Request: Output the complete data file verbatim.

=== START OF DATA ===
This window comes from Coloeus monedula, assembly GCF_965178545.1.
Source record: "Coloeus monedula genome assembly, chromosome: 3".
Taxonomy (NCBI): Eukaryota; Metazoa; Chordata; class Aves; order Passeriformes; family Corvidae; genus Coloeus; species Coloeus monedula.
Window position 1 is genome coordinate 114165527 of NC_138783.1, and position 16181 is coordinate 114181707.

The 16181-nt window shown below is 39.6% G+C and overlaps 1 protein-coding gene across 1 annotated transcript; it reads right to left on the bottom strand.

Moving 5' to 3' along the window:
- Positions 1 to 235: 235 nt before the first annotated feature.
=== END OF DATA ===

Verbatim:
This window comes from Coloeus monedula, assembly GCF_965178545.1.
Source record: "Coloeus monedula genome assembly, chromosome: 3".
Taxonomy (NCBI): Eukaryota; Metazoa; Chordata; class Aves; order Passeriformes; family Corvidae; genus Coloeus; species Coloeus monedula.
Window position 1 is genome coordinate 114165527 of NC_138783.1, and position 16181 is coordinate 114181707.

The 16181-nt window shown below is 39.6% G+C and overlaps 1 protein-coding gene across 1 annotated transcript; it reads right to left on the bottom strand.

Moving 5' to 3' along the window:
- Positions 1 to 235: 235 nt before the first annotated feature.